Getting Started With the Intel Edison

Brandon Cannaday
Brandon Cannaday | 5 minute read

The Intel Edison is a very capable computer in a tiny form factor. By itself it's no larger than a postage stamp. The Edison specs are a dual-core 500 MHz Intel Atom processor, 1GB of memory, wifi, bluetooth, usb, and a bunch of GPIO. It's basically an entire computer without a display port. What's most exciting is that unlike most common IoT hardware today, the Edison runs on the x86 architecture, which is likely the same type of processor in your laptop. This opens up a world of possibilities in terms of what software the Edison can run.

Intel Edison Module Internet of Things (IoT) hardware.

The best way to get started is to purchase the Arduino Kit for Edison. This board exposes all of the I/O in a much more useful way. I would also recommend grabbing a Grove Starter Kit to easily get access to some simple sensors, although this may not be required depending on your specific use-case. Attaching the Edison to the Arduino Kit is extremely easy. Simply push the compute module into the connector and screw it down using the provided nuts.

Arduino Kit for Intel Edison Module hardware with the board exposed.

How To Flash the Intel Edison

The Edison will come from the factory with Yocto Linux pre-installed. Since the Edison is new and development is rapid, it's probably a good idea to flash it with the latest image.

1. Download and Install the Flash Utility

If you're on Windows, the first thing you'll have to do it install the correct drivers. You'll then need to install the flash utility following the instructions for Windows, Mac, or Linux.

2. Download the Edison Firmware

The next step is to download the firmware to your computer. You'll want to download the latest version of the complete Yocto image. At the time of this writing, it was 2.1.

List of Driver software, Intel Edison Board Software Release 2.1, and Microcontroller (MCU) SDK.

3. Flash the Edison

If you've already plugged in the Edison, unplug it now. Open the flash utility tool and browse to the extracted firmware. Inside the extracted contents there will be a file named FlashEdison.json. This is what you want.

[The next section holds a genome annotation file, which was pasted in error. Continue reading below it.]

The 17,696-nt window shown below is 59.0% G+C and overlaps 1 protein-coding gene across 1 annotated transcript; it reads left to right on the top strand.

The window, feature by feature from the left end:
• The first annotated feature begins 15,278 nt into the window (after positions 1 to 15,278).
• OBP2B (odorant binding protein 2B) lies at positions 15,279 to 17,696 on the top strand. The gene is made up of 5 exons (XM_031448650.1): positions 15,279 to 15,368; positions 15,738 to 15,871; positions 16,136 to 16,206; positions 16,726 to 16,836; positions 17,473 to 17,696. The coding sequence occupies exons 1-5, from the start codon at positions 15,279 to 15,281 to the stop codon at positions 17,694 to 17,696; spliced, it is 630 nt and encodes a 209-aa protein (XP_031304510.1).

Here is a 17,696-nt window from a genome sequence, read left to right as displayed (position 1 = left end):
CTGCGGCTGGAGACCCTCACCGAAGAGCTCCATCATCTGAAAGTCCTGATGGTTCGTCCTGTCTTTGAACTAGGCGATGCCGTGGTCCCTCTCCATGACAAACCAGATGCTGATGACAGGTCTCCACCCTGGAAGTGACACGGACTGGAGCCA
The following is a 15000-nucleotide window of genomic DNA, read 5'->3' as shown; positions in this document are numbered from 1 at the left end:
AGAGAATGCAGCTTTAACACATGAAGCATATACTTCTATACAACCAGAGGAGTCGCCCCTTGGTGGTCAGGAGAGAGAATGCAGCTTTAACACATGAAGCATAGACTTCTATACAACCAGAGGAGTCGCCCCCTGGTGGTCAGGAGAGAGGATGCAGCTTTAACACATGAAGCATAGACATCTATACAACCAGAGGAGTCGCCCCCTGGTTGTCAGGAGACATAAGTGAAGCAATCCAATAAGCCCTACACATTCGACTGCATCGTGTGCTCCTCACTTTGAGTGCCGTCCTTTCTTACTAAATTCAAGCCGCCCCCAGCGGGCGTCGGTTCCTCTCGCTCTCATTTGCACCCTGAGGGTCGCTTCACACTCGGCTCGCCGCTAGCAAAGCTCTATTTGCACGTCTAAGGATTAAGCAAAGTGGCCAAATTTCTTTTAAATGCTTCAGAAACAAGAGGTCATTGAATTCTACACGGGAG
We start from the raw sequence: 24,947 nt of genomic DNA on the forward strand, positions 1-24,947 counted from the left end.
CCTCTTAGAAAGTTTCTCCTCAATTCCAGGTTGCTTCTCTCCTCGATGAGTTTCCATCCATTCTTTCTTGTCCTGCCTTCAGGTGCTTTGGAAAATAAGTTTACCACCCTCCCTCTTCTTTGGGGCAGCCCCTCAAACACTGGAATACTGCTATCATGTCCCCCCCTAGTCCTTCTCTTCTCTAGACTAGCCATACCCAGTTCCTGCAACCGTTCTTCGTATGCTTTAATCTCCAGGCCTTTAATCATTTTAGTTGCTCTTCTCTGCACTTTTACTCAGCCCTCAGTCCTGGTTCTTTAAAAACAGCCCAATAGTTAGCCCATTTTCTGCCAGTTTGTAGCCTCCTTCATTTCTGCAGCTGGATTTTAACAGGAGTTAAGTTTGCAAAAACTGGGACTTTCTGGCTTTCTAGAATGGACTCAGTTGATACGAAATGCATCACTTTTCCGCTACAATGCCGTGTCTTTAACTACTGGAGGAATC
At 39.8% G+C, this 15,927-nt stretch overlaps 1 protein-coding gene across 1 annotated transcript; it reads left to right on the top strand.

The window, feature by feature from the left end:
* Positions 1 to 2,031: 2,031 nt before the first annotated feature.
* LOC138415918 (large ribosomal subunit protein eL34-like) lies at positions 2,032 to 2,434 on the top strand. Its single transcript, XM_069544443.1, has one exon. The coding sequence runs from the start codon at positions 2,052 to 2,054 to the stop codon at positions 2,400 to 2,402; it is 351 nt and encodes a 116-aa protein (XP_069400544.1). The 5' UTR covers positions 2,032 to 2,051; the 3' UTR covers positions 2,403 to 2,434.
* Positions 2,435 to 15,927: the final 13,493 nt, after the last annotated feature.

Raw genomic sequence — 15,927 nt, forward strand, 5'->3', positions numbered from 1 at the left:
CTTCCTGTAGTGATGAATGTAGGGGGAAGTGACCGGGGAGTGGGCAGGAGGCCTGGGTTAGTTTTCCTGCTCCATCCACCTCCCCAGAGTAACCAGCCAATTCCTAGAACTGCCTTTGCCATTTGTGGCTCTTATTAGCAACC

Select flash file menu for extracted firmware with a highlighted file named FlashEdison.json.

Keep the Edison unplugged and click the "Start to Flash" button.

Start to Flash Button.

Immediately after you click "Start to Flash", the interface will tell you to plug in the Edison.

Menu asking to plug in Edison board showing the Edison Breakout Board and Edison Arduino Board.

The Edison has two USB ports. The correct port for flashing is the one closest to the power input, labeled J16. The other port is for serial communication, which we'll discuss later in this guide.

Intel Edison Arduino Kit with two USB Ports with the flashing plugged into the J16 port.

If you’re using the smaller breakout board kit, the correct port is the one closest to the bottom, which is also labeled J16.

Smaller Intel Edison Breakout board kit with J16 USB port data connection.

Once you plug in the Edison, the utility will start displaying progress.

Intel Edison Firmware Flash Progress.

We've had a few issues with this utility working on Windows 10 and OS X El Capitan. It works well on OS X Yosemite. I assume Intel will rev the tools soon to address this.

How To Connect Using Serial to the Edison

The next thing you’ll need to do is get access to a shell to use and configure the Edison. This is where the 2nd USB port comes in. When you connect it to your computer, it exposes a USB-serial device that we can communicate over.

Intel Edison with USB data and USB serial plugged in.

In the above picture, the red USB cable is plugged into the Edison’s USB serial port.

How To Connect to Edison Serial Using Mac

When you connect the serial port to your Mac it will mount itself as a device in /dev. To find the correct device, I typically use the terminal to search the /dev folder to find a usb serial device. On the Mac I sometimes have trouble with the device showing up, so I have to swap the USB ports and unplug/replug until it works.

$ ls /dev | grep serial

How to find the Intel Edison serial device on MacBook.